1. I like the argument you made here a lot. It goes along with Wilson's idea that human beings have become almost stagnant and are no longer striving to reach "transcendental goals." The humans need to repopulate Earth, and the Oankali realize that emotions need to be taken out of the equation in order for the new population to thrive. I also like your idea on how the human ideals of a relationship have a large effect on the matter. People will often be happy in a situation, but because it isn't exactly how they imagined it or how it is in the movies, it is not enough. The Oankali's ability to look past these standards and craft a farmer-like system of artificial selection would certainly improve the new human race. However, it still seems like a far off idea that our ideal pairing can be found in our biology. I understand that their genetics may be compatible, but there is still some sort of parental value that needs to be factored into the child's youth. With incompatible parents, the child would not be raised properly. Another common human quality that the Oankali ignore is the fact that young children are heavily influenced by the environment in which they grow. I don't know if the Oankali system would be able to actually work in human society, but it is a complex idea that definitely requires a deeper look.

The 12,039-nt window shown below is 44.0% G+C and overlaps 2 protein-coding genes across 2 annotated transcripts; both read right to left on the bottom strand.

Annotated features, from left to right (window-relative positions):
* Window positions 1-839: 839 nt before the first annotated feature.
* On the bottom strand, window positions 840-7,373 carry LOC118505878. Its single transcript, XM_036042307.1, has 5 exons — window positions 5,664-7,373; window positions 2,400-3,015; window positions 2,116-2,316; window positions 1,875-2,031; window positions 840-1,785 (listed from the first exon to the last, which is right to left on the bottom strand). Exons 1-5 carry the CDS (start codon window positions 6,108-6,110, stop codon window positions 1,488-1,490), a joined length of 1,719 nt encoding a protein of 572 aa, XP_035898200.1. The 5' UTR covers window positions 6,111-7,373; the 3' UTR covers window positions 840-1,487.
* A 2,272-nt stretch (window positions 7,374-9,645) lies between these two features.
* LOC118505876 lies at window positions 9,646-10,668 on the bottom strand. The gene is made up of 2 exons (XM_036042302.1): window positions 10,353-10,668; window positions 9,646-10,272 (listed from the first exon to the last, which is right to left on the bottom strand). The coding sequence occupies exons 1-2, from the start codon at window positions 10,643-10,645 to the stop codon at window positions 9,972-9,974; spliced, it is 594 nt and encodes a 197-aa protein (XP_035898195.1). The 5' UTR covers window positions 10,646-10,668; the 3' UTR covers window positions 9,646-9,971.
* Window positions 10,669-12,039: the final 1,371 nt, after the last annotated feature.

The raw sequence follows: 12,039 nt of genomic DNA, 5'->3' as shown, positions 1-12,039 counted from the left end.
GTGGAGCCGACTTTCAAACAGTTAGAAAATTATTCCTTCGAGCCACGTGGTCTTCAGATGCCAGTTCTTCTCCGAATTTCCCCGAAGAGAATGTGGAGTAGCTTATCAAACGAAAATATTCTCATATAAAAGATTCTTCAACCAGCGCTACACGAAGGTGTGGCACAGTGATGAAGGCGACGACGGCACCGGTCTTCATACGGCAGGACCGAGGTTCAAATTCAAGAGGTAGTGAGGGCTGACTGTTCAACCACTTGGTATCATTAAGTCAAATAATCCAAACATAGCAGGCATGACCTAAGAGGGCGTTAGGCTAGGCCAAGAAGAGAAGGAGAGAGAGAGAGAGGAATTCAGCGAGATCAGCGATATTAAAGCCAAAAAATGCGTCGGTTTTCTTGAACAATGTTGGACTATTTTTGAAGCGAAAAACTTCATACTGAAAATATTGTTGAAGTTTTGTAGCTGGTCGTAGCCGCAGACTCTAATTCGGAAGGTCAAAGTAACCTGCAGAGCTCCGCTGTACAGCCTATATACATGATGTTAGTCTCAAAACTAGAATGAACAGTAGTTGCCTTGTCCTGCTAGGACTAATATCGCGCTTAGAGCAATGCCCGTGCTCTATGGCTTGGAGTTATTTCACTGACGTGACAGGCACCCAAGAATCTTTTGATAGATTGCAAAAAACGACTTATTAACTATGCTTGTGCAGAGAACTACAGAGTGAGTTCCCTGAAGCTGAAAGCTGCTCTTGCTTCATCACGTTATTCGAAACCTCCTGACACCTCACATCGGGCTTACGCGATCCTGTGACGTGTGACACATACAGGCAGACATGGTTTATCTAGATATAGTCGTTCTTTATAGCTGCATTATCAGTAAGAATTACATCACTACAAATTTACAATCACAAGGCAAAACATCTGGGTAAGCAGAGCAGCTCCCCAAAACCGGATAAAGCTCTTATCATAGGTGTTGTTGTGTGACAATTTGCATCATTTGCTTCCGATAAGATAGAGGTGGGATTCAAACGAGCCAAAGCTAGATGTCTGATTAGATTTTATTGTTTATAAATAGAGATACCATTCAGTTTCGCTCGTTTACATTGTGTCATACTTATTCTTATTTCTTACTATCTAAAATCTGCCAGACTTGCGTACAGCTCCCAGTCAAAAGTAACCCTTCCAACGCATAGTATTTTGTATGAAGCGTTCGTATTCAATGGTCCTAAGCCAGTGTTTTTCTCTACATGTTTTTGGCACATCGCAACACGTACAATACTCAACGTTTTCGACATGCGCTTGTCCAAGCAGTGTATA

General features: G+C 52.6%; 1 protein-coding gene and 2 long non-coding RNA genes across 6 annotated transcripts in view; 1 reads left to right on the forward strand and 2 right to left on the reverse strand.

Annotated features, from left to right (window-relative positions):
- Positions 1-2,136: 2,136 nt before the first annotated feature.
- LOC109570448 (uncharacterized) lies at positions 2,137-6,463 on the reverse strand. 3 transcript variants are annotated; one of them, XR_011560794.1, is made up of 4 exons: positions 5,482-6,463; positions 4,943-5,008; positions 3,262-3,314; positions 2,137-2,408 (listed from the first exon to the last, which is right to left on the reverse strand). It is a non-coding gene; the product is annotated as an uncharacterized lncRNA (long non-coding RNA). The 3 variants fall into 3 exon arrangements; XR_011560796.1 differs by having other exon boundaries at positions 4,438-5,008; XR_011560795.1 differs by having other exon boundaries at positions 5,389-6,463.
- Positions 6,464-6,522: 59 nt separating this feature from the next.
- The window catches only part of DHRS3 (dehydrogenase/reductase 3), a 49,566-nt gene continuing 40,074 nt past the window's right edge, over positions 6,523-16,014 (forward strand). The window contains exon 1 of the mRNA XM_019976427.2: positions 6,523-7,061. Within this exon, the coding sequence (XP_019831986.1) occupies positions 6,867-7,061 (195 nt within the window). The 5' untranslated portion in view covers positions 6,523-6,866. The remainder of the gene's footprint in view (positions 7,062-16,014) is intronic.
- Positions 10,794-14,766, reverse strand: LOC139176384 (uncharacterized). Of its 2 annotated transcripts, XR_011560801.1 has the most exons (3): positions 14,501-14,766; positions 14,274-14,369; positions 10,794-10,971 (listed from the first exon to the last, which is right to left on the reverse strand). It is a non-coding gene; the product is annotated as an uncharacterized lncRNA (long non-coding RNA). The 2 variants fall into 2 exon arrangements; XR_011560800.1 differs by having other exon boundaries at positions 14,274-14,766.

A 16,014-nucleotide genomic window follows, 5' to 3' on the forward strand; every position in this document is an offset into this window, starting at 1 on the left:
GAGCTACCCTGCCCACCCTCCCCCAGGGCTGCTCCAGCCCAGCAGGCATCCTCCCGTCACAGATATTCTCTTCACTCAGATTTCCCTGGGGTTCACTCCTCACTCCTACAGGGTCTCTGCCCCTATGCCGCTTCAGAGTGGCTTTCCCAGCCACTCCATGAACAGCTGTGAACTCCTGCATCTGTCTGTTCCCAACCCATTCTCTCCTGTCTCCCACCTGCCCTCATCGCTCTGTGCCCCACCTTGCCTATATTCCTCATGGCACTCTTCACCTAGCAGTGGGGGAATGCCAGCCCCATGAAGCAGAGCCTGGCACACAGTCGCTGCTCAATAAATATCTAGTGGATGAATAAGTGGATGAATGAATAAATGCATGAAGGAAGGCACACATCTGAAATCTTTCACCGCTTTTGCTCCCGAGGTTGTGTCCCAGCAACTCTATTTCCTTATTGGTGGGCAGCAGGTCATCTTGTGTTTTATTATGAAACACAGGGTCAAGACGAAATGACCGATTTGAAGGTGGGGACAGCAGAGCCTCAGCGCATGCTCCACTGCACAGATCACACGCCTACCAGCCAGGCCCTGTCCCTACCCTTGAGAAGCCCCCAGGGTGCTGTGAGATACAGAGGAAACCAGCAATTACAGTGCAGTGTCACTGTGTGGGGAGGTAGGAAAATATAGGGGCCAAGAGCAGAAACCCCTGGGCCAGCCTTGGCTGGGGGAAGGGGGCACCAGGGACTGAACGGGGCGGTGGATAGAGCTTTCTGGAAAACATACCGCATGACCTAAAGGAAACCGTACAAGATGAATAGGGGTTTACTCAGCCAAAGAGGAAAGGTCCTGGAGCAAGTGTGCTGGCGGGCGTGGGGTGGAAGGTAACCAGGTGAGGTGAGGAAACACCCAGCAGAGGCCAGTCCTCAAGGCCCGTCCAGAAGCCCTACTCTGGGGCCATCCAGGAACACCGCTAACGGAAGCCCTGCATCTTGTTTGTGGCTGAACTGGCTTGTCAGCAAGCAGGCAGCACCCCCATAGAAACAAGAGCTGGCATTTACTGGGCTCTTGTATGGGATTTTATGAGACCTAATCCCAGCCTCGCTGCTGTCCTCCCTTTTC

2. "The Oankali construct relationships amongst each other and humanity with a clinical precision." This seems like an argument. Is it your argument? If so, it requires at least some sort of discussion. After all, there is disagreement among the Oankali at every stage. Will Lilith mate with Titus? Some say yes - Nikanj says no. Who will she pick in the training room? Nikanj says Joseph - others say she'll pick someone bigger, darker, or both. Is this clinical precision. I'm not sure that it is, but I'm also not sure that it isn't - you might argue, for instance, that Nikanj has a precision with the other Oankali lack. What I'm trying to say here is that I think this initial idea is a worthy argument - but you may be treating it as an obvious starting point, when I'm not at all sure that it is.